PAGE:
“We are specifically addressing the sale of bones because that is a practice that we know is actively happening right now in our state,” she said. “It does not address other human remains and other body parts and things that we may be concerned about. I would welcome anyone wanting to work on that specific issue, but that’s not this bill today in front of us.”
Becker-Finn also said she has personal investment in the issue because of her Indigenous heritage.
“For myself as a Native person, there’s a long history of Native remains and bones being displayed, sold, brokered, and otherwise used for, I guess, entertainment as well as collector purposes,” she said. “Obviously, I find that commodification of a human being reprehensible and I would hope that we all would.”
Joe Sellwood represented the Minnesota Funeral Directors Association at the hearing, speaking in support of the bill.
“More than 600 funeral directors who make up MFDA’s membership strongly believe that human remains should be treated with dignity and respect,” he said. “There remains a quiet but open market for the buying and selling of human remains gathered as morbid collectibles and used for questionable purposes. This bill takes the first necessary step against this trade.”
Sellwood also noted ongoing work at the federal level to require greater accountability and oversight of those receiving donated bodies with standards for chain of custody and standards for final disposition and return of remains.
The bill contains an exception for licensed health care providers at postsecondary educational institutions who need to obtain bones for legitimate medical, scientific, or educational purposes. A second exception is made for law enforcement needs related to the training of cadaver dogs. Anne Neu Brindley, R – North Branch, proposed an amendment to remove those exceptions, but Becker-Finn disagreed.
“I understand the concern,” Becker-Finn said. “These are legitimate uses that are already happening. I think a wholesale removal of the exceptions is going to create more problems than it solves.”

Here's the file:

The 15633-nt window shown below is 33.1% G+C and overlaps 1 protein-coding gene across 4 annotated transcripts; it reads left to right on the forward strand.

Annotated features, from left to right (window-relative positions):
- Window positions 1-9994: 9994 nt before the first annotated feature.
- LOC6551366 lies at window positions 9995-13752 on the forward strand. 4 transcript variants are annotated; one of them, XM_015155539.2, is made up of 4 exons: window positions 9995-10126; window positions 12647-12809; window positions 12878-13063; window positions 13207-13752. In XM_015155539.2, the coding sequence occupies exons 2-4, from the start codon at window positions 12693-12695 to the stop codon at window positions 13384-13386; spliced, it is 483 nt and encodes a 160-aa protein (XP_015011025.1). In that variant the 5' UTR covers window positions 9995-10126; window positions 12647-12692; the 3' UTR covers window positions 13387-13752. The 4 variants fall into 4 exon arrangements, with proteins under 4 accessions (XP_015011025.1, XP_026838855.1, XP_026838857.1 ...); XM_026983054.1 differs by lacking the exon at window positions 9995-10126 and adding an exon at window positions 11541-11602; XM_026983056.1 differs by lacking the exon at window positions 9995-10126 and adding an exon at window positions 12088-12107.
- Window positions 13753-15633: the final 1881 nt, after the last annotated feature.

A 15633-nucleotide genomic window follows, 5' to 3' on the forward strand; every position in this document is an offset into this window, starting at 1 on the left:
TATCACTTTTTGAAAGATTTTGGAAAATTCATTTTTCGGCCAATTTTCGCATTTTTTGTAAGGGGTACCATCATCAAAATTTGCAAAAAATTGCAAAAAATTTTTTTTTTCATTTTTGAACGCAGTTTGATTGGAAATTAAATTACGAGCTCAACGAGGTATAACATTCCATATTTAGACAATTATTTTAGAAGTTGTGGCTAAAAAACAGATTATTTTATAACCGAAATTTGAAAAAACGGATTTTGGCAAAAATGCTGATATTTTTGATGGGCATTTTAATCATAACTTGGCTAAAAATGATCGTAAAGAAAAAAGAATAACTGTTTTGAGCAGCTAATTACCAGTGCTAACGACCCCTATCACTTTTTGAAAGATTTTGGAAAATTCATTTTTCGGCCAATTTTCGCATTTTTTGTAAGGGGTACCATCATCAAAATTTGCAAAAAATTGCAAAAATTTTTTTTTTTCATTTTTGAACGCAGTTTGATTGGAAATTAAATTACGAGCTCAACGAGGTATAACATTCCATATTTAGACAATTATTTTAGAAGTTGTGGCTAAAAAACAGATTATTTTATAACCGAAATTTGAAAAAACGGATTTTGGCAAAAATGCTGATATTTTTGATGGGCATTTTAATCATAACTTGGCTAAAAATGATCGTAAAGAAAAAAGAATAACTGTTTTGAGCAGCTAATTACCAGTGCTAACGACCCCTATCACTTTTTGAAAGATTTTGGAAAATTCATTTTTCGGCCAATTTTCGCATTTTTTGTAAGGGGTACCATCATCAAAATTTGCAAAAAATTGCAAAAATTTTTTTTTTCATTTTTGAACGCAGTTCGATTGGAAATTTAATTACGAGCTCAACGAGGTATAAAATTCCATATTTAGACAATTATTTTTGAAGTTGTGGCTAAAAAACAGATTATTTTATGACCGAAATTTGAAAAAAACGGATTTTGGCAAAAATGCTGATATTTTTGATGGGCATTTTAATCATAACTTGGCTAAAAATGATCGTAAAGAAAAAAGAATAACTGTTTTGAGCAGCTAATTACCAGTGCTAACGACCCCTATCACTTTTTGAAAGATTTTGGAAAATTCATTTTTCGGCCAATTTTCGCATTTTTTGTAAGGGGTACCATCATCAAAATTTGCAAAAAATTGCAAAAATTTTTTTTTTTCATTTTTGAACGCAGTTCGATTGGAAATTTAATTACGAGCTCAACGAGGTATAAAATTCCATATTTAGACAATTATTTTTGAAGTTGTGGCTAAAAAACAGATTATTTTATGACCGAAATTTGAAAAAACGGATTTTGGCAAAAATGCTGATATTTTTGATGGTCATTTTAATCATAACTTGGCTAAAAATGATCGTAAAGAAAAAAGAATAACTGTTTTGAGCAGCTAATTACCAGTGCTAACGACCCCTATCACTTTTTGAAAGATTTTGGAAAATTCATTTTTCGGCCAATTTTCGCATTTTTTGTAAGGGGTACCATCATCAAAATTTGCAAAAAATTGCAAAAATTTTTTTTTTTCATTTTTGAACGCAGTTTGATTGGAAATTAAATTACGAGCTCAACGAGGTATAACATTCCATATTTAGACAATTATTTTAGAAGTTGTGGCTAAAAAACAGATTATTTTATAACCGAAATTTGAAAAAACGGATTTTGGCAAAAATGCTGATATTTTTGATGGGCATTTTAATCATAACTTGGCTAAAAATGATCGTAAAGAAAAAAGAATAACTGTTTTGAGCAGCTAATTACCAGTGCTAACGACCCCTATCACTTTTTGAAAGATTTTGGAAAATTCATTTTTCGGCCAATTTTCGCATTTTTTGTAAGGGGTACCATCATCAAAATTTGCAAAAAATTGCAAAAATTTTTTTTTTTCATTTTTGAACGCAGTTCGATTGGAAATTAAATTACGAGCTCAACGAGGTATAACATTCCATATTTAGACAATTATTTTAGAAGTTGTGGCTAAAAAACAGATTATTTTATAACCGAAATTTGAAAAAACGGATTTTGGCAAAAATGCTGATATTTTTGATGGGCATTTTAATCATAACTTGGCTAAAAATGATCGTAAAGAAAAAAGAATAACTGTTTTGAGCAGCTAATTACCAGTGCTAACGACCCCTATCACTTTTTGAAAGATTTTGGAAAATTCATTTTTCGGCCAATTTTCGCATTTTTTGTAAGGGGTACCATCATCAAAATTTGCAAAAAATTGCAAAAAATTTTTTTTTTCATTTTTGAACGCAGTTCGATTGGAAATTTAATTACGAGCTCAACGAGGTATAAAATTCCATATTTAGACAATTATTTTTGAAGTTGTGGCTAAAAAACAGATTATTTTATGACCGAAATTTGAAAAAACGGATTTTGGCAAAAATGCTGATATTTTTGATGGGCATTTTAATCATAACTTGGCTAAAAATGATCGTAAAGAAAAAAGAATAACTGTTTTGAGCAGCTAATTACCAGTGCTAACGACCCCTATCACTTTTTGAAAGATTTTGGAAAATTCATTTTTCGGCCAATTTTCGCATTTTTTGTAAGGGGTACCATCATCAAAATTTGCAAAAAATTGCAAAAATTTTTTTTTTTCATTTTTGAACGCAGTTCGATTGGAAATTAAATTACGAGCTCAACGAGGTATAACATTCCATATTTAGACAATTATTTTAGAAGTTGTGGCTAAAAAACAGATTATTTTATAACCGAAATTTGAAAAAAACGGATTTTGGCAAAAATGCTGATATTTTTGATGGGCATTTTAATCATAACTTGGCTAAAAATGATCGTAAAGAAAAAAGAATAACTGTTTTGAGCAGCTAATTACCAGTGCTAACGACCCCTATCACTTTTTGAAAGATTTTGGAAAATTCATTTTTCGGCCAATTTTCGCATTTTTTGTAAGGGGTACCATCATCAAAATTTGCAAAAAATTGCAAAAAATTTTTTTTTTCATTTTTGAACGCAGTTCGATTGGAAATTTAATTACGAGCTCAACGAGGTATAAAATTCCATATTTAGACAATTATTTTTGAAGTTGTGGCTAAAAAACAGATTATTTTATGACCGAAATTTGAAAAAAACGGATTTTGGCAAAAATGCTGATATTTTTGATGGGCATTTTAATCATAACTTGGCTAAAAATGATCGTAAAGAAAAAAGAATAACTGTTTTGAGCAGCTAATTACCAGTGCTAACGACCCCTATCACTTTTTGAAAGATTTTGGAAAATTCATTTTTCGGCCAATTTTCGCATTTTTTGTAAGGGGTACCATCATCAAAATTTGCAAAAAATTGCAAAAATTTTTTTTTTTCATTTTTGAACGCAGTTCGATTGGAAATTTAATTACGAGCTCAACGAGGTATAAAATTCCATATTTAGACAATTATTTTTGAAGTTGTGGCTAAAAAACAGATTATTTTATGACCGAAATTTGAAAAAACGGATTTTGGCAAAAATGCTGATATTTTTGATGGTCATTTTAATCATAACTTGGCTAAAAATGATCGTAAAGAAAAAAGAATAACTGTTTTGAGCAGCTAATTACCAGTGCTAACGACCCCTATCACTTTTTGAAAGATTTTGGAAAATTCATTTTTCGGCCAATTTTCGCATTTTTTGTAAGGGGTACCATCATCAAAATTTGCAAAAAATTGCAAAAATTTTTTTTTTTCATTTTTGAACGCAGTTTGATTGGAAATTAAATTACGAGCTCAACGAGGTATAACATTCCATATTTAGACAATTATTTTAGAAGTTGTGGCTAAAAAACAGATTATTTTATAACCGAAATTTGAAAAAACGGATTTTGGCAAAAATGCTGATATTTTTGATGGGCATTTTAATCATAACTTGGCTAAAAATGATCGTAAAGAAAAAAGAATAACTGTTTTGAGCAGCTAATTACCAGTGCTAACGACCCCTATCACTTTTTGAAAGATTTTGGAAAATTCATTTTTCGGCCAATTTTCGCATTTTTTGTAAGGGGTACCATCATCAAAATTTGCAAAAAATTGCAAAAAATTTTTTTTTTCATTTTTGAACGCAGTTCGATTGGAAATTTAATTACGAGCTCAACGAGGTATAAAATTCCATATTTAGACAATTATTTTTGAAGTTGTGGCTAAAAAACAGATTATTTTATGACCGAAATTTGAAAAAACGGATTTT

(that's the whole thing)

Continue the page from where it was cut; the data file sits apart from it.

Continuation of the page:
Brindley’s amendment was voted down by the committee.
Tim O’Driscoll, R-Sartell, asked how law enforcement acquires the cadavers it needs for training purposes, but Becker-Finn was unable to provide any additional information, offering the assumption that they are donated. O’Driscoll voiced his overall support for the measure, but indicated his belief that additional clarifications for the exceptions are necessary to clearly define the bill’s parameters.
Brindley spoke again to voice her concern that the bill is limited to calcified remains, and referred to the Lampi case to reiterate her concerns about the possible commodification of other body parts, suggesting that omitting them from the bill could set up a legal interpretation that such sales would be allowable.
“I’ve already talked to a couple of members who might be interested in carrying a separate bill,” Becker-Finn responded. “If folks want to work further to address the other issue, I am fully supportive of that. I just believe that these are two separate and distinct but related issues.”
The committee voted to refer the bill to the House Public Safety Finance and Policy Committee for further deliberations.